Sage and I left a tip for the rude man, and a generous tip for ourselves. But more so, we touched the young waiter’s hands and thanked him for one of the best meals of our lives. We looked him in the eyes and smiled with our hearts. We are sorry for what is happening. I’ve seen privileged women throw fits over their “too sweet” drinks, I’ve seen entitlement ooze from those I otherwise had respected. How did we get here? Who have we become?
Nusa Dua is a series of chain hotels. Chains to be sure. They are a link blocking the beach from locals and from those who clean the sheets and towels of those who stay in the massive resorts. I watch these behemoth buildings from the backside from our sweet little villa. I wonder how long the world, our earth, can sustain these exorbitant metropolis 300+ room hotels.
The Bali Connection feels dated although it’s shiny and new. It’s the end of our civilization all wrapped up in a chain link outdoor mall full of abused Balinese shopkeepers. Making eye contact with them felt like salvation of sort. I will go with you, I thought. I want to leave too. To rescue the locals from the mess we’ve made of the west is daunting. In my heart there is an escape route.
Where do we go from here when here has never actually been defined? How can the yelling, mean, single-mindedness of humanity be taught kindness? Grace? How can we give nature back her homes for the monkeys and birds and geckos? Would it ever be possible to harmonize our greed with their needs? How do we wake up en masse or do we even bother for those so far gone they will scream at a young woman over a Hot Wheels?
I live in a bubble. The person who reported me to the county over my yurt began to pop that bubble. Without my “safe space” I became untethered and started seeing the world in a more harrowing a point of view. I’ve always seen the trash on the beach, but now my safe haven in Ojai was busted. I’m an open wound of sorts, seeing my privilege and wondering how to share more of me in more meaningful ways. My insulation to the dregs of what we’re up against got removed. I am seeing what the world is playing at and I know it’s a deadly deadly game. We are on the brink of either a great awakening or the end of civilization. Because you can only get so rich, you can only have and hold so much. You can only stay at a fancy resort so often before you start to see what was lost in its wake. You can only wish riches on so many, while the population seeks food and shelter.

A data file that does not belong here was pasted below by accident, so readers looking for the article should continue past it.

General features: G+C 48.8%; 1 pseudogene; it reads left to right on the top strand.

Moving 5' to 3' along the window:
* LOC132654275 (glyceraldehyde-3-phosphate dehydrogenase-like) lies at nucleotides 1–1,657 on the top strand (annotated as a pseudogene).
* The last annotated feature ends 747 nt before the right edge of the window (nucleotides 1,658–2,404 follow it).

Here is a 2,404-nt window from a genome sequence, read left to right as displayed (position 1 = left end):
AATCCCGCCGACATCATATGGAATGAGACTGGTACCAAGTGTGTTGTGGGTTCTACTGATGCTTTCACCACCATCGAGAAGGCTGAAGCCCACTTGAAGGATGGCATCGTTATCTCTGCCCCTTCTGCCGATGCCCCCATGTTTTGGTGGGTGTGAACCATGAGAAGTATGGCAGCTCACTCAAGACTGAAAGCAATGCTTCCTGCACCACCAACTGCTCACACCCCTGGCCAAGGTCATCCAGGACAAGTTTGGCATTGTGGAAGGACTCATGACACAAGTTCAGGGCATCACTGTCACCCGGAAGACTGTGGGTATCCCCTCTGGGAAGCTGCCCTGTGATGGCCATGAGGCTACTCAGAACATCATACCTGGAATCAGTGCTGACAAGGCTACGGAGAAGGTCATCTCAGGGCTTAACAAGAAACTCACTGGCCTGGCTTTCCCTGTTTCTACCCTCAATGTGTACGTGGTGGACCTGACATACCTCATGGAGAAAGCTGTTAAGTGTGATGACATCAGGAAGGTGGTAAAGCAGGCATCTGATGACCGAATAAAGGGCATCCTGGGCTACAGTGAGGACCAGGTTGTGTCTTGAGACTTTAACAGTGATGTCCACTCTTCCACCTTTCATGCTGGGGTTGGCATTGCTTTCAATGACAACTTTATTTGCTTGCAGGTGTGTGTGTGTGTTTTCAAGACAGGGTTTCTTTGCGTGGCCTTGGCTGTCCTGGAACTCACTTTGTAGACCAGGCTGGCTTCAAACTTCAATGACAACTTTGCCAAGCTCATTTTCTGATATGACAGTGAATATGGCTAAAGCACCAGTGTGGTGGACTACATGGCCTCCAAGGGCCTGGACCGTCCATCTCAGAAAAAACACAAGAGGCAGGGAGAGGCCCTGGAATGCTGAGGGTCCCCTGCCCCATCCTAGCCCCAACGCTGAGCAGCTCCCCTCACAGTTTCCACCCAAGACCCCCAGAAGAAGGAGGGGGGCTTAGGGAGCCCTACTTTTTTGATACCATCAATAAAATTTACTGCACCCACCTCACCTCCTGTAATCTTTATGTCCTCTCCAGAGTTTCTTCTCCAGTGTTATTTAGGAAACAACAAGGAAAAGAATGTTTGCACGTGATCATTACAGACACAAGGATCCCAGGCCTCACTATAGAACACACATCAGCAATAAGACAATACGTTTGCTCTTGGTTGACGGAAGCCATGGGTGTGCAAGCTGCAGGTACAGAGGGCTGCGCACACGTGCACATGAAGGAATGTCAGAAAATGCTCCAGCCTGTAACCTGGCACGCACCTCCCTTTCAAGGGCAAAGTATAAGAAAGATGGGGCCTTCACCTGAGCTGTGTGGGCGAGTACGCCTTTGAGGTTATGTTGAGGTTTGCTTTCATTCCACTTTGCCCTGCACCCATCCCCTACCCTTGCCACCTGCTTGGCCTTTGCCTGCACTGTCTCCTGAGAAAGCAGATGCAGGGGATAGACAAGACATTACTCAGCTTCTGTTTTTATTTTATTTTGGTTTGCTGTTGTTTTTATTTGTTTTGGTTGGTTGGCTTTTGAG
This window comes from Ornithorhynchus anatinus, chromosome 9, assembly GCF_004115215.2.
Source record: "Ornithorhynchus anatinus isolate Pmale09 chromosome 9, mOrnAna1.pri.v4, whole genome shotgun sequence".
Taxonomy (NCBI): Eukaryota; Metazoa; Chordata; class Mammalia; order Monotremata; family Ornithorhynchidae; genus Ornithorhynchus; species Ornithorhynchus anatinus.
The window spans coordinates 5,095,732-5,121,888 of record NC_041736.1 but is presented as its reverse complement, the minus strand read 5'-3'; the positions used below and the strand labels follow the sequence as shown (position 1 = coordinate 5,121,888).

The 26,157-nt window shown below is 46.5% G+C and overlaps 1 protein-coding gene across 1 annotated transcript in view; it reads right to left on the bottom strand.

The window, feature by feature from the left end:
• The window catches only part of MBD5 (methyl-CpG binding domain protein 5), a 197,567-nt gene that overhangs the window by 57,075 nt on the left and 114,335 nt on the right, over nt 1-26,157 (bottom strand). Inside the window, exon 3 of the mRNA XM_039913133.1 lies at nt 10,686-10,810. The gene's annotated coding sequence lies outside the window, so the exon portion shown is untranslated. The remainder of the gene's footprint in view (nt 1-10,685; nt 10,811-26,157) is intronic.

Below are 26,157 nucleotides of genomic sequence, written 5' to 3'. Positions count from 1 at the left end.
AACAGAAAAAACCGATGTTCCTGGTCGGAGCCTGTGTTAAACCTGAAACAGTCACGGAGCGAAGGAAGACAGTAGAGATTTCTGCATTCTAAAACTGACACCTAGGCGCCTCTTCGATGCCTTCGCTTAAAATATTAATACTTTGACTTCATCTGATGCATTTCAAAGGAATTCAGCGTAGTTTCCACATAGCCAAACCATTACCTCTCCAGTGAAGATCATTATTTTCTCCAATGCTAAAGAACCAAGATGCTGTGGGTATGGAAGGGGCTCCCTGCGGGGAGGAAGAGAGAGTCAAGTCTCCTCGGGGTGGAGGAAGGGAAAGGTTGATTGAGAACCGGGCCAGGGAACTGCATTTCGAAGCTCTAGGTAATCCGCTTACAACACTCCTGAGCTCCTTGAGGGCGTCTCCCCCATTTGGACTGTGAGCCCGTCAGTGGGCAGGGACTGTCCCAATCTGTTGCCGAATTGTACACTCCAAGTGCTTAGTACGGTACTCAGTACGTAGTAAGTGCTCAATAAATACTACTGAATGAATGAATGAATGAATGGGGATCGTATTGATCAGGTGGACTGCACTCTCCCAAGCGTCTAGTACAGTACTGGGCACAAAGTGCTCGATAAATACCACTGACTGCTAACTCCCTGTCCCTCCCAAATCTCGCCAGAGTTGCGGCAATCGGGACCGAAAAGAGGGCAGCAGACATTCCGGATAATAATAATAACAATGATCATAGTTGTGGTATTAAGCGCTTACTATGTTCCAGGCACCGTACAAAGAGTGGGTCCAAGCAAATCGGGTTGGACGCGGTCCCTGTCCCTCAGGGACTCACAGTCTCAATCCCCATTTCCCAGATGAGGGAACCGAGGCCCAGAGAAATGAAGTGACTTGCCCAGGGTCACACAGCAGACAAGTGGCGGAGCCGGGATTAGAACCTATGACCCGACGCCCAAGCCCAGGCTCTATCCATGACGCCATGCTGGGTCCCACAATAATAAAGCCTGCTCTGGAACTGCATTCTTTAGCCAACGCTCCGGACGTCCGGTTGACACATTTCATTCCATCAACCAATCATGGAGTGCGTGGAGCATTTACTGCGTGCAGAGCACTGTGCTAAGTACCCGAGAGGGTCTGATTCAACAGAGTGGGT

My driver from the retreat, Made, explained how his grandparents, rice farmers, are now so happy to be using commercial fertilizers as they can harvest their rice now every four months instead of six. He explains that the chicken growers are so happy they can use growth hormone and get a fully grown chicken in three weeks versus a year. He’s glowing with the information, he’s so happy his three-year-old can eat more now and that prosperity and food security has finally become his family’s fortune.
Who am I to tell him the dangers of his thinking? Who the hell am I, the one on vacation in Bali with a credit card and a lot of luggage? Who am I to explain organics and the importance of waiting a year for a chicken to feed your child?
We’ve never been here before. Uncharted. Untethered. Uncontrollable. While I wanted to believe humanity is on the brink of awakening, I see sometimes how naïve I am. Seeing these huge tourists eating huge portions of crabs, lobsters and downing Cokes, treating the servers with such disdain, it’s confusing to me. Have I fallen from grace or have I simply opened my eyes? Have I been catapulted into reality or am I being given a view of something I’m to help fix?
Because resources on planet earth are not meant to be open loop. Don’t run your air conditioning with the door open! Don’t drive when you can walk! Don’t waste so much food! Don’t fly to the meeting when you can use Skype! We are using it up. We are eating it like hungry ghosts.
Mia wakes up and I’ve used my alone time now to write this. I write because I can’t make sense of where we are without it. This is a new place, I’m worried and hopeful, I’m sober and awake.